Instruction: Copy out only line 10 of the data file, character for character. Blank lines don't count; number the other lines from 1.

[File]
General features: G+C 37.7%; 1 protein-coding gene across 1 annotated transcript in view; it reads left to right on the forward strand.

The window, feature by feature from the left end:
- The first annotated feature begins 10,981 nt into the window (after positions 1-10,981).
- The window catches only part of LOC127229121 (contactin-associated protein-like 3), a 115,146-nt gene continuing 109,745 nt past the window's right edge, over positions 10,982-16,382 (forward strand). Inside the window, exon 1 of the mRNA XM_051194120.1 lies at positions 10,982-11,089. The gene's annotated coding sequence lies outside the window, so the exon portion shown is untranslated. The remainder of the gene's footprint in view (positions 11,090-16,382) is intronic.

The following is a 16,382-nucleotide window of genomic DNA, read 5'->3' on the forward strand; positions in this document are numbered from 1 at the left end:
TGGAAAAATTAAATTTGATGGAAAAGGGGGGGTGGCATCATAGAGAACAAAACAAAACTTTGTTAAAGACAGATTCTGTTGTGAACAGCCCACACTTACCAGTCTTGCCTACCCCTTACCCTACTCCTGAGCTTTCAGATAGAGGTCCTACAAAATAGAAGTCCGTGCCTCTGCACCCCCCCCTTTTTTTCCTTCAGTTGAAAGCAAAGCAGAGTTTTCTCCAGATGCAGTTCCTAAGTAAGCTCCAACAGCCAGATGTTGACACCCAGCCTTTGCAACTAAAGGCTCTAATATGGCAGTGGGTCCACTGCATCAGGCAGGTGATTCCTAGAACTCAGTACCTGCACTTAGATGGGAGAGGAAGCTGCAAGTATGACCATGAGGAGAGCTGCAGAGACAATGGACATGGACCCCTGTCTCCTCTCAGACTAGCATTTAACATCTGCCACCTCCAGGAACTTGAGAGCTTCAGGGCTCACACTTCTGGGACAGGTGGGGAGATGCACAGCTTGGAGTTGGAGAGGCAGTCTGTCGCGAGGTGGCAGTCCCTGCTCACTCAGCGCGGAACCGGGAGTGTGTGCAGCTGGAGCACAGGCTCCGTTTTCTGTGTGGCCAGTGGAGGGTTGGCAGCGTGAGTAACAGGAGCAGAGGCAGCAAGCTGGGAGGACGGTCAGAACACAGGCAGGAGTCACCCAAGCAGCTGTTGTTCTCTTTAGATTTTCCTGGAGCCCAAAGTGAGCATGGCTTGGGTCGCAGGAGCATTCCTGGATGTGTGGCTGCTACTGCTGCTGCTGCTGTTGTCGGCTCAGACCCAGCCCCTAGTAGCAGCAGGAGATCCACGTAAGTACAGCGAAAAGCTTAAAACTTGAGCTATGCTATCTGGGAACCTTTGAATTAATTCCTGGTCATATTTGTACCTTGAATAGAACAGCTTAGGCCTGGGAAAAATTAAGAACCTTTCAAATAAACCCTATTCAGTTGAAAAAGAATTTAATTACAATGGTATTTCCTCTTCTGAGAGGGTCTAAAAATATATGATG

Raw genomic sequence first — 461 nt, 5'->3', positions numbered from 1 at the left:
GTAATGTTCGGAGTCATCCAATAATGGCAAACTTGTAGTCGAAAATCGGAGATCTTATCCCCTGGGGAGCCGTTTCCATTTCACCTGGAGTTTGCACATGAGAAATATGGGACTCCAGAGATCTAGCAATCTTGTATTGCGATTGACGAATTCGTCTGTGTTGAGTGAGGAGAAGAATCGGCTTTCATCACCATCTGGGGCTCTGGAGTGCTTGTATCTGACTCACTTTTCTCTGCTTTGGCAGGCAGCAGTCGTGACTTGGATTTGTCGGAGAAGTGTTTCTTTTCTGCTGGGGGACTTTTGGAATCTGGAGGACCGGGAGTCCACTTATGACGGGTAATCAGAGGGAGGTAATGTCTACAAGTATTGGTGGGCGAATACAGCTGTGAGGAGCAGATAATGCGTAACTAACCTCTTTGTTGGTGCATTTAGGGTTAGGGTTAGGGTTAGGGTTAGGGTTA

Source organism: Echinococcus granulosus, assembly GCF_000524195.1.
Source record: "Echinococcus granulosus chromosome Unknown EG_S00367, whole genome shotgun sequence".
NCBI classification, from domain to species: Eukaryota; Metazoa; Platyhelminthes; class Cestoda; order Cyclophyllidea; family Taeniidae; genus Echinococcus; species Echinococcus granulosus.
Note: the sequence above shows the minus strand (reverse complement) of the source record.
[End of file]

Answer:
Source record: "Echinococcus granulosus chromosome Unknown EG_S00367, whole genome shotgun sequence".